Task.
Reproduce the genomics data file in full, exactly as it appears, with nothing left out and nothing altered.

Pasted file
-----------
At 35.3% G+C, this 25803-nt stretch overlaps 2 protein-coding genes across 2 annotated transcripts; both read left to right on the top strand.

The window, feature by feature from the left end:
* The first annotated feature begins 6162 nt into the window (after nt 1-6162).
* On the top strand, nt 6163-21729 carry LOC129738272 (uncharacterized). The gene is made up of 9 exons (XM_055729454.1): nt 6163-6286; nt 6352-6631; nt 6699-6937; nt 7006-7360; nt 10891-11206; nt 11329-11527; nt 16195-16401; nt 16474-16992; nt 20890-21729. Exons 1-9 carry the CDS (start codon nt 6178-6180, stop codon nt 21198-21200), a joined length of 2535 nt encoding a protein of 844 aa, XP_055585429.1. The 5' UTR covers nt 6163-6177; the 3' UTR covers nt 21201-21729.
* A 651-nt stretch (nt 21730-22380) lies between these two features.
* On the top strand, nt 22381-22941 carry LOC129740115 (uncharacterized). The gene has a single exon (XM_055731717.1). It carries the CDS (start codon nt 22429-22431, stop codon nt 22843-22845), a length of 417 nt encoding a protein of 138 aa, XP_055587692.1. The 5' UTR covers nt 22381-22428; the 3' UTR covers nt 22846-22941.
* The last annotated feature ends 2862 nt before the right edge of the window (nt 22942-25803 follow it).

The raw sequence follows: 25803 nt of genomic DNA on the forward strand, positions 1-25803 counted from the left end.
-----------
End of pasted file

At 35.3% G+C, this 25803-nt stretch overlaps 2 protein-coding genes across 2 annotated transcripts; both read left to right on the top strand.

The window, feature by feature from the left end:
* The first annotated feature begins 6162 nt into the window (after nt 1-6162).
* On the top strand, nt 6163-21729 carry LOC129738272 (uncharacterized). The gene is made up of 9 exons (XM_055729454.1): nt 6163-6286; nt 6352-6631; nt 6699-6937; nt 7006-7360; nt 10891-11206; nt 11329-11527; nt 16195-16401; nt 16474-16992; nt 20890-21729. Exons 1-9 carry the CDS (start codon nt 6178-6180, stop codon nt 21198-21200), a joined length of 2535 nt encoding a protein of 844 aa, XP_055585429.1. The 5' UTR covers nt 6163-6177; the 3' UTR covers nt 21201-21729.
* A 651-nt stretch (nt 21730-22380) lies between these two features.
* On the top strand, nt 22381-22941 carry LOC129740115 (uncharacterized). The gene has a single exon (XM_055731717.1). It carries the CDS (start codon nt 22429-22431, stop codon nt 22843-22845), a length of 417 nt encoding a protein of 138 aa, XP_055587692.1. The 5' UTR covers nt 22381-22428; the 3' UTR covers nt 22846-22941.
* The last annotated feature ends 2862 nt before the right edge of the window (nt 22942-25803 follow it).

The raw sequence follows: 25803 nt of genomic DNA on the forward strand, positions 1-25803 counted from the left end.